Whether you work with an advertising agency or not, be aware about the methods that are available to you. Advertising and marketing methods change with lifestyle and technology developments. With such a wide selection to choose from - including, direct mail, press, TV, radio , internet ‘pay-per-click’ advertising, email, poster displays, 'viral marketing' (exploiting electronic communications and the 'word of mouth' instinct) and more – it is important to keep up with developments so you can make informed decisions about how to spread your advertising budget, and what 'mix' of methods to use.
A clear brief for your ad campaign is critically important if you are using an outside agency. This advertising process starts with a 'brief' comprising: the purpose of the advertising, who you want to talk to, how much you will pay, and what you expect to get, including how you will measure whether it is successful or not. Importantly, tell the agency the one main message that you want to convey to your audience. This will ensure that you and the agency are clear on the ad campaign objectives. You'll also find it easier to establish accountability if your agency is responsible for the whole job, rather than just a part of it.
Within your objectives, define whether you seek to create awareness or to generate a direct response. Effective marketing generally demands that each is employed, but on a limited budget you may be restricted to concentrating on one or the other, so think carefully about what will help most. Different media and methods are better suited to one or the other. Traditionally, targeted direct mail is very good at generating a direct response, as are magazine and newspaper adverts and inserts. Posters, TV, radio and press editorial are all much better at creating awareness and building credibility. However, a good agency will help you to ‘bend the traditions’ by using various media in original ways to achieve your objectives.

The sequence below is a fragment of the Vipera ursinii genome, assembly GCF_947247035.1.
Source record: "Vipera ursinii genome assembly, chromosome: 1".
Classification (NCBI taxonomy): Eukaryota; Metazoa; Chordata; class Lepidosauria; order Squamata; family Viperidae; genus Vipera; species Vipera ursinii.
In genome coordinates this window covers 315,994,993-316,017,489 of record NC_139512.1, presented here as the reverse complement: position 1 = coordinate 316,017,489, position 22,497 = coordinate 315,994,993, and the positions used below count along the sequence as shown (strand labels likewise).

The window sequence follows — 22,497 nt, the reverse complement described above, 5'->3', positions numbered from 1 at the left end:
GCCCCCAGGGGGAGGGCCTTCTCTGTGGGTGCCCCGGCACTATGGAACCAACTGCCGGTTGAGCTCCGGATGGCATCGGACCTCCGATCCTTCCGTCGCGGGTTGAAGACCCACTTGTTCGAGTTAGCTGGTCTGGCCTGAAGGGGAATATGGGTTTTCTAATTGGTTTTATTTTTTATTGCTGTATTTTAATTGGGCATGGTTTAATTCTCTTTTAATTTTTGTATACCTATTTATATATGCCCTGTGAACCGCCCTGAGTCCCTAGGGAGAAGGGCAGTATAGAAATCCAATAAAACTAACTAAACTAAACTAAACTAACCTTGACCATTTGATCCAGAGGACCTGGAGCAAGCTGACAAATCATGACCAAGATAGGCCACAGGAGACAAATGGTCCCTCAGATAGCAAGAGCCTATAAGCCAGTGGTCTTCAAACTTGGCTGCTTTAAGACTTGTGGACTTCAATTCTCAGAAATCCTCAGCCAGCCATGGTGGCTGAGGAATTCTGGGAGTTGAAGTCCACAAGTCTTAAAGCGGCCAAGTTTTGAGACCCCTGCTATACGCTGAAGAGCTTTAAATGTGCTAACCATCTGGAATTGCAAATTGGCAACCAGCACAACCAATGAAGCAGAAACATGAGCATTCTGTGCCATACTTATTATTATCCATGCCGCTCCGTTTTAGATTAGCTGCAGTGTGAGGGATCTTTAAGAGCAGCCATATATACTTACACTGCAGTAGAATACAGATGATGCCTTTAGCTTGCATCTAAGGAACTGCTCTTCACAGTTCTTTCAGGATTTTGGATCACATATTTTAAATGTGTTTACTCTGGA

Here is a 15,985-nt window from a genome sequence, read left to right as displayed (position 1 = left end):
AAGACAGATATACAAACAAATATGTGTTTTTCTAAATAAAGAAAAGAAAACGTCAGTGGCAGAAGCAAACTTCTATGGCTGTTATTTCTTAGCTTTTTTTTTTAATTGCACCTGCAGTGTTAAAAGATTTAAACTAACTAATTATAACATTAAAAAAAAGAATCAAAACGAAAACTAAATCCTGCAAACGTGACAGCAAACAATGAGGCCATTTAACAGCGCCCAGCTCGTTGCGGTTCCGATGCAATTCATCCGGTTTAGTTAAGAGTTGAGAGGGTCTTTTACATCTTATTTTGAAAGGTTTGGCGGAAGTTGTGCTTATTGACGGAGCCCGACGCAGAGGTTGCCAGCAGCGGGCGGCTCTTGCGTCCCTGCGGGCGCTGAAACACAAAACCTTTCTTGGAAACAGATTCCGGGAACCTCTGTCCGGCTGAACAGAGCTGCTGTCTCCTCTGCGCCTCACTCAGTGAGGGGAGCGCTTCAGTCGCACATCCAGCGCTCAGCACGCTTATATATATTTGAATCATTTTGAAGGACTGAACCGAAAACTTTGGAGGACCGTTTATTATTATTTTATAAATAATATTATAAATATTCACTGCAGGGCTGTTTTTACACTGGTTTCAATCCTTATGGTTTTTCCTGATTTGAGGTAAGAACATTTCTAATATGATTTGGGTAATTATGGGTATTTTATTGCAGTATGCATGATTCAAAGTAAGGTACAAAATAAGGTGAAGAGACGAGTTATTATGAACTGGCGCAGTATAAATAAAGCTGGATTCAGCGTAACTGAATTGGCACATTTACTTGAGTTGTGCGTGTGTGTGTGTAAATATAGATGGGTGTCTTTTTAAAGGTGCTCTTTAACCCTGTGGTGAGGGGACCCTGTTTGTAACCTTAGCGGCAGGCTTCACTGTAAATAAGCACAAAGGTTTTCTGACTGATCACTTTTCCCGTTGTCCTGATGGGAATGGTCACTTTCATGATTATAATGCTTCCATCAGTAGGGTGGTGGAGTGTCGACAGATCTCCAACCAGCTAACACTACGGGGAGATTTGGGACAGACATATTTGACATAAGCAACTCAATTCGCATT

In all of your advertising take care to see things and hear things form your customers' viewpoint. The mark of truly effective advertising and marketing is the ability to convey complex issues to the audience in a manner that is interesting, relevant, meaningful, and easy to digest very quickly.
Your advertising material helps to create your image, so make sure you are happy with what your image, typeface and logo portrays, and make them work for you. A consistent image, employed across all mediums, builds brand credibility and enhances consumer reassurance.
Because advertising is such a complex science the only real way to be sure that something will work before you try it is to refer to previous indicators, and if you have no previous statistics or reliable data then run a 'pilot' or trial first. Start measuring the effectiveness of your advertising from the very beginning. Keep detailed records of what you did, when, to whom, for how much, and what resulted.
A very basic method of measuring and recording advertising effectiveness and results is to ensure that every enquiry is greeted at some stage with the question, "How did you hear about us?" or "How did you find us?" Even very large 'professional' organisations commonly fail to employ this basic principle within their customer service processes, and yet it is so utterly important.
Remember that advertising forms a part of your business plan, which is aimed at being profitable. If your advertising does not produce the results you want, you need to know why so that the ‘lights can be switched on’ and your audience can really see what you are offering.